I put off reading Napkin Notes until I felt the time was right. I knew Garth Callaghan’s story would resonate powerfully with me after losing my dad when he was still fairly young. (I mentioned my hesitancy to tackle this international bestselling book in a recent post: Handwritten Notes, Simple Prayers, and Redemptive Suffering.)
Reading Napkin Notes reminded me of the book The Last Lecture in which Randy Pausch, who was diagnosed with pancreatic cancer, gives suggestions, encouragement, and inspiration to his children about how to live a meaningful life. Some of the messages about being yourself, making good choices, and living in such a way that others are uplifted by your life are covered in both books.
My dad died just 16 days after he turned 54. He didn’t live long enough to see my youngest sister graduate from high school or meet his first grandchild.
In some ways, my dad’s life and Garth Callaghan’s have been similar. Both hailed from upstate New York, were raised Roman Catholic, and served as altar boys back in the day. Each of them became successful businessmen known for their can-do attitude and perseverance. A fondness for alcohol, willingness to travel for work and an innate desire to provide financial security and stability for their families drove them to keep going long after others would have quit physically, emotionally, and/or spiritually.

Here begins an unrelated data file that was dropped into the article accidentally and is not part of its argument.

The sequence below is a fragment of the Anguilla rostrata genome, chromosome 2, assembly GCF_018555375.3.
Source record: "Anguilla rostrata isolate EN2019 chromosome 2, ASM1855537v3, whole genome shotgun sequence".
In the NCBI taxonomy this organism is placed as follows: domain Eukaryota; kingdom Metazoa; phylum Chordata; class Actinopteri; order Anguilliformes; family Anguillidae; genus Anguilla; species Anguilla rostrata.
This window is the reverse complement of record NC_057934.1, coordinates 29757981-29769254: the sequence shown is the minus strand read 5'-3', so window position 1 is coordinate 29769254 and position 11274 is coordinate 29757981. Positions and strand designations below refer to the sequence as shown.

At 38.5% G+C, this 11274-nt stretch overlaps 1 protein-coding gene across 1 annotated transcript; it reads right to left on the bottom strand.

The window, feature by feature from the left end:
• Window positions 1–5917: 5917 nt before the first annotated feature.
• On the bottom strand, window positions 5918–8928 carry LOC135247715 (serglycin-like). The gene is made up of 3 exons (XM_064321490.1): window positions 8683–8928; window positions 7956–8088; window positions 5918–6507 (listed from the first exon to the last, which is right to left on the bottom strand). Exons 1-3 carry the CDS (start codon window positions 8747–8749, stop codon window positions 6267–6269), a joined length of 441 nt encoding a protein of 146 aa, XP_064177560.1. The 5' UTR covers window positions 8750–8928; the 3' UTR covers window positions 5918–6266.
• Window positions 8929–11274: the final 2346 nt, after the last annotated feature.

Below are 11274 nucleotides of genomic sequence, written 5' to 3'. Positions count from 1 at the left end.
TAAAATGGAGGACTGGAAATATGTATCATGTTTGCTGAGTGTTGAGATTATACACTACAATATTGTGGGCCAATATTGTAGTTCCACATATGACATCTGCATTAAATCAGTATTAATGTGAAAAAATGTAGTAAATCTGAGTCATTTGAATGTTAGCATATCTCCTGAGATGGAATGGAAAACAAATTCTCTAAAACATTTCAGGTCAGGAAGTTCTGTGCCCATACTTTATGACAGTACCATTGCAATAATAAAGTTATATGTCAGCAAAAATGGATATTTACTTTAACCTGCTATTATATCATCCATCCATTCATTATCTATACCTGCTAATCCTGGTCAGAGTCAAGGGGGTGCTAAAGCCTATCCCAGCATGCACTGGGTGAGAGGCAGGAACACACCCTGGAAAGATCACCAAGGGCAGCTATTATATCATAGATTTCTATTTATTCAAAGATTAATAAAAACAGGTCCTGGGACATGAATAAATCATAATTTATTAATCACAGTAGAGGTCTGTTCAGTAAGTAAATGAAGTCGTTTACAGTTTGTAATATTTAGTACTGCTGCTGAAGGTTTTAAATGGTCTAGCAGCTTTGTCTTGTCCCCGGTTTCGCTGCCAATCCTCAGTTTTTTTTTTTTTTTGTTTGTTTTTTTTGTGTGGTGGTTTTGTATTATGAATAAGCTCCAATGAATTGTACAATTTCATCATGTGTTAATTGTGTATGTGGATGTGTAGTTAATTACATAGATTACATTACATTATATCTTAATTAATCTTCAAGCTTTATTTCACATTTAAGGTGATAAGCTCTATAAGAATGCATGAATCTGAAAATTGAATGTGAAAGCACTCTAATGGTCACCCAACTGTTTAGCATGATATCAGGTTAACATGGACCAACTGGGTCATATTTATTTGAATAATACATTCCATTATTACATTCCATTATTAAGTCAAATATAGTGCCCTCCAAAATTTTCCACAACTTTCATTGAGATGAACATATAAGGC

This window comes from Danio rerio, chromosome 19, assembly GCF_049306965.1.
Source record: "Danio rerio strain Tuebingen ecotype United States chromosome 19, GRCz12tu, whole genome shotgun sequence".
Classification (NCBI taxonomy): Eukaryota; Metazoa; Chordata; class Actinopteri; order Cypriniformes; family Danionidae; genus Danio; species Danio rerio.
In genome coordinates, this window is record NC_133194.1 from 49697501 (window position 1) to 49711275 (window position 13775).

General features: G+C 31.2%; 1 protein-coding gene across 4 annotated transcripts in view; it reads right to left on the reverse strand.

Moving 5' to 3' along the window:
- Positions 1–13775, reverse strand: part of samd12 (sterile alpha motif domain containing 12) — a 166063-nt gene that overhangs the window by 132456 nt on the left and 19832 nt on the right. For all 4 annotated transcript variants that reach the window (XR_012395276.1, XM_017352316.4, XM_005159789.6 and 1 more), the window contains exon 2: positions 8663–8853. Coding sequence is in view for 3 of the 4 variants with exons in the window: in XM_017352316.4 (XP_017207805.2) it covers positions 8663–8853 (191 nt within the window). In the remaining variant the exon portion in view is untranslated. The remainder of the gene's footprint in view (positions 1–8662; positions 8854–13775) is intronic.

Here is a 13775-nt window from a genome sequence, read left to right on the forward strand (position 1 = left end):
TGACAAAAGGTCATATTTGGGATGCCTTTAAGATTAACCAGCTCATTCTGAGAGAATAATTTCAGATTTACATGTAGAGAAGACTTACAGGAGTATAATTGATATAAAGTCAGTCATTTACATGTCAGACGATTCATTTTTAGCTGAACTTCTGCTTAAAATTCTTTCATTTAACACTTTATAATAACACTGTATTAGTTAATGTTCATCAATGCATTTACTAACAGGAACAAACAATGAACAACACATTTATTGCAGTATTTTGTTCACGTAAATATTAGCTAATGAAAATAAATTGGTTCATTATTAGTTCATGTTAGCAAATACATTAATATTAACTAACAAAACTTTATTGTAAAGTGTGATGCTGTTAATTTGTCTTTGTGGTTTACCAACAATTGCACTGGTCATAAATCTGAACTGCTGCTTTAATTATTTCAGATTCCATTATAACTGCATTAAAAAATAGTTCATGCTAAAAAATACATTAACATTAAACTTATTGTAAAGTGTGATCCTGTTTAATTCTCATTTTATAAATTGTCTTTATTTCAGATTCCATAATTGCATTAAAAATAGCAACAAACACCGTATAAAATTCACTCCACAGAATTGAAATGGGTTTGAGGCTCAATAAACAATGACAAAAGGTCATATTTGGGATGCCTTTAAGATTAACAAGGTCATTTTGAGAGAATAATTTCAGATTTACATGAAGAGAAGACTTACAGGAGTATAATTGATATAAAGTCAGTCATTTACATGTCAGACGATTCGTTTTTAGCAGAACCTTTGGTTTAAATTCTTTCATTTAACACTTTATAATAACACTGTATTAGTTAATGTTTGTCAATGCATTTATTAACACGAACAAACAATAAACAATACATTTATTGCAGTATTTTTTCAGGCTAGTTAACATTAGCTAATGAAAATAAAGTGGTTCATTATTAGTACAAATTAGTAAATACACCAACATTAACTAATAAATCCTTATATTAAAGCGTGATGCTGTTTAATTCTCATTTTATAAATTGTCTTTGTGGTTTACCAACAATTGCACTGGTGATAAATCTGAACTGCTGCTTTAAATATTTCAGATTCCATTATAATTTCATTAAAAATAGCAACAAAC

While still in his 40s, Garth had been diagnosed with kidney cancer twice, prostate cancer once, and told he has an 8 percent chance of living past five years. He and his wife Lissa have one child, a daughter named Emma, who he feared he might not be alive to see graduate from high school.
Suddenly, a daily practice he started while Emma was still a little girl became even more meaningful to both the writer and the recipient of these little lunchtime notes. Garth decided that he would write enough napkin notes that even if he doesn’t live to or through her senior year of high school, Emma will still have a napkin note from her dad for each day of school she has from now through graduation. He did the math and determined he would need to complete 826 napkin notes in order to reach his goal.
The written word is powerful, especially in the digital age, where most people would sooner send a text, post a message on a Facebook wall, or shoot someone an e-mail than sit down and handwrite a note, card, or letter to a loved one.
What a gift that Emma has a father who desires so much to be there for and with her as she goes through life. What a blessing that Garth Callaghan has been inspired to do something each day to reach out in love to his daughter. And what good fortune that the message about the importance of connecting daily with loved ones has been spread far and wide.
I highly recommend Napkin Notes, the book and the concept of reaching out now, even in the simplest ways, to let your loved ones know how much you care about them. Click here to read more about Garth Callaghan, Napkin Notes, watch one of his many TV interviews, and/or to meet the man behind the napkins.